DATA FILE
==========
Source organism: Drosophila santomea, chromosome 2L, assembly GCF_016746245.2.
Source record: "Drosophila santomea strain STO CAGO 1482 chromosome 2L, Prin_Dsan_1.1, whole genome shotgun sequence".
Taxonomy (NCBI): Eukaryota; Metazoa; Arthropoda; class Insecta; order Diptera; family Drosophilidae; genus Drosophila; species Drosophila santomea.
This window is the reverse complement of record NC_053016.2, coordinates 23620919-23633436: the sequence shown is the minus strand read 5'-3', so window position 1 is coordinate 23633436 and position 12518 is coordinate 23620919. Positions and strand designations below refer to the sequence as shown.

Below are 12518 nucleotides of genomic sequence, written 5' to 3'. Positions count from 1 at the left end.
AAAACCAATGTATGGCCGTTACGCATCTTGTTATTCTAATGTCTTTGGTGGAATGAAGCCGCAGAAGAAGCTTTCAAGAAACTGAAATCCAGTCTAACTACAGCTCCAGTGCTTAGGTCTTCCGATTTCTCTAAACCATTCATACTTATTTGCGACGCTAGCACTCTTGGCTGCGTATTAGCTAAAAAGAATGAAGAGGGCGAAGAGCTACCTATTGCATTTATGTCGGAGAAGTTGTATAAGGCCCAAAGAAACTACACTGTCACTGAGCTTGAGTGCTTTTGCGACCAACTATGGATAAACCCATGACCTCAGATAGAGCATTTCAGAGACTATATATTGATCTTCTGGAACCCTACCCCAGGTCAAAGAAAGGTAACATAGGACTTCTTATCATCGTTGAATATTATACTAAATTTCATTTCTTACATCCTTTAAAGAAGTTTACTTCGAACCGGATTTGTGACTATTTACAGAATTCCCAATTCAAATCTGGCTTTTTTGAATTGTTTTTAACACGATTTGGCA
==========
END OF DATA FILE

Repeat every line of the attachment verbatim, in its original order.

Source organism: Drosophila santomea, chromosome 2L, assembly GCF_016746245.2.
Source record: "Drosophila santomea strain STO CAGO 1482 chromosome 2L, Prin_Dsan_1.1, whole genome shotgun sequence".
Taxonomy (NCBI): Eukaryota; Metazoa; Arthropoda; class Insecta; order Diptera; family Drosophilidae; genus Drosophila; species Drosophila santomea.
This window is the reverse complement of record NC_053016.2, coordinates 23620919-23633436: the sequence shown is the minus strand read 5'-3', so window position 1 is coordinate 23633436 and position 12518 is coordinate 23620919. Positions and strand designations below refer to the sequence as shown.

Below are 12518 nucleotides of genomic sequence, written 5' to 3'. Positions count from 1 at the left end.
AAAACCAATGTATGGCCGTTACGCATCTTGTTATTCTAATGTCTTTGGTGGAATGAAGCCGCAGAAGAAGCTTTCAAGAAACTGAAATCCAGTCTAACTACAGCTCCAGTGCTTAGGTCTTCCGATTTCTCTAAACCATTCATACTTATTTGCGACGCTAGCACTCTTGGCTGCGTATTAGCTAAAAAGAATGAAGAGGGCGAAGAGCTACCTATTGCATTTATGTCGGAGAAGTTGTATAAGGCCCAAAGAAACTACACTGTCACTGAGCTTGAGTGCTTTTGCGACCAACTATGGATAAACCCATGACCTCAGATAGAGCATTTCAGAGACTATATATTGATCTTCTGGAACCCTACCCCAGGTCAAAGAAAGGTAACATAGGACTTCTTATCATCGTTGAATATTATACTAAATTTCATTTCTTACATCCTTTAAAGAAGTTTACTTCGAACCGGATTTGTGACTATTTACAGAATTCCCAATTCAAATCTGGCTTTTTTGAATTGTTTTTAACACGATTTGGCA